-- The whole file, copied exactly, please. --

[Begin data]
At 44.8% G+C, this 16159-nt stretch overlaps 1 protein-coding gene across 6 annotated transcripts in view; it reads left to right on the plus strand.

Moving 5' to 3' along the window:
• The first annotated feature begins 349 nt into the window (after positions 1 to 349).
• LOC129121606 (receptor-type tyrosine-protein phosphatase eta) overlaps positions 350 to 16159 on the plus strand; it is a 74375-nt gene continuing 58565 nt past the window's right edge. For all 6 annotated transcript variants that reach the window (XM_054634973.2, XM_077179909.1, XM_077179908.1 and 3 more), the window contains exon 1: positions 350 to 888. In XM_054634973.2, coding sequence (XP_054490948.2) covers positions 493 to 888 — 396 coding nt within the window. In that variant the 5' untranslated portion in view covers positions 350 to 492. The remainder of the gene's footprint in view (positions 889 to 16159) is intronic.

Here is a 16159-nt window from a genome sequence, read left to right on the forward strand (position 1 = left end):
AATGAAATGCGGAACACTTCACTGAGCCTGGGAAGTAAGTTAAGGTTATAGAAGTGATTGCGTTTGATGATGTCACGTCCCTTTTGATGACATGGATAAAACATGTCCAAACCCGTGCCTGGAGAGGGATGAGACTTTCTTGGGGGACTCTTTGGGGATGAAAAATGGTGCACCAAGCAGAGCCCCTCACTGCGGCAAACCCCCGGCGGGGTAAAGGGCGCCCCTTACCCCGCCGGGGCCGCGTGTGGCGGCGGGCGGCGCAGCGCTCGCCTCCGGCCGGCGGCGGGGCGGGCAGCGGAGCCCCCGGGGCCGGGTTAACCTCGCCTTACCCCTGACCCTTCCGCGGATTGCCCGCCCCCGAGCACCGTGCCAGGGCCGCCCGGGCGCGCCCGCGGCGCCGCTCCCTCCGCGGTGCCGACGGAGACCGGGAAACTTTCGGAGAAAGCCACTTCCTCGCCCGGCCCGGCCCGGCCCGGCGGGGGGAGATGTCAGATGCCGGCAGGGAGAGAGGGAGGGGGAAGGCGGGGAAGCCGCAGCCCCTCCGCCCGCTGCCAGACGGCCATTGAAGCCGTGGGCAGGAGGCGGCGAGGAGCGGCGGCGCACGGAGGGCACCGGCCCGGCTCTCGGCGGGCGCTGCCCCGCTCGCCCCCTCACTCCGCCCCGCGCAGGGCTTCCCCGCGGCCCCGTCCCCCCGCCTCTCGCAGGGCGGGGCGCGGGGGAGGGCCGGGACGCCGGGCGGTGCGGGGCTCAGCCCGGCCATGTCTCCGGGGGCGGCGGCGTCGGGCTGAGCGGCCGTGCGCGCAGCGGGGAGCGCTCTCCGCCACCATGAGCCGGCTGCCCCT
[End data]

At 44.8% G+C, this 16159-nt stretch overlaps 1 protein-coding gene across 6 annotated transcripts in view; it reads left to right on the plus strand.

Moving 5' to 3' along the window:
• The first annotated feature begins 349 nt into the window (after positions 1 to 349).
• LOC129121606 (receptor-type tyrosine-protein phosphatase eta) overlaps positions 350 to 16159 on the plus strand; it is a 74375-nt gene continuing 58565 nt past the window's right edge. For all 6 annotated transcript variants that reach the window (XM_054634973.2, XM_077179909.1, XM_077179908.1 and 3 more), the window contains exon 1: positions 350 to 888. In XM_054634973.2, coding sequence (XP_054490948.2) covers positions 493 to 888 — 396 coding nt within the window. In that variant the 5' untranslated portion in view covers positions 350 to 492. The remainder of the gene's footprint in view (positions 889 to 16159) is intronic.

Here is a 16159-nt window from a genome sequence, read left to right on the forward strand (position 1 = left end):
AATGAAATGCGGAACACTTCACTGAGCCTGGGAAGTAAGTTAAGGTTATAGAAGTGATTGCGTTTGATGATGTCACGTCCCTTTTGATGACATGGATAAAACATGTCCAAACCCGTGCCTGGAGAGGGATGAGACTTTCTTGGGGGACTCTTTGGGGATGAAAAATGGTGCACCAAGCAGAGCCCCTCACTGCGGCAAACCCCCGGCGGGGTAAAGGGCGCCCCTTACCCCGCCGGGGCCGCGTGTGGCGGCGGGCGGCGCAGCGCTCGCCTCCGGCCGGCGGCGGGGCGGGCAGCGGAGCCCCCGGGGCCGGGTTAACCTCGCCTTACCCCTGACCCTTCCGCGGATTGCCCGCCCCCGAGCACCGTGCCAGGGCCGCCCGGGCGCGCCCGCGGCGCCGCTCCCTCCGCGGTGCCGACGGAGACCGGGAAACTTTCGGAGAAAGCCACTTCCTCGCCCGGCCCGGCCCGGCCCGGCGGGGGGAGATGTCAGATGCCGGCAGGGAGAGAGGGAGGGGGAAGGCGGGGAAGCCGCAGCCCCTCCGCCCGCTGCCAGACGGCCATTGAAGCCGTGGGCAGGAGGCGGCGAGGAGCGGCGGCGCACGGAGGGCACCGGCCCGGCTCTCGGCGGGCGCTGCCCCGCTCGCCCCCTCACTCCGCCCCGCGCAGGGCTTCCCCGCGGCCCCGTCCCCCCGCCTCTCGCAGGGCGGGGCGCGGGGGAGGGCCGGGACGCCGGGCGGTGCGGGGCTCAGCCCGGCCATGTCTCCGGGGGCGGCGGCGTCGGGCTGAGCGGCCGTGCGCGCAGCGGGGAGCGCTCTCCGCCACCATGAGCCGGCTGCCCCT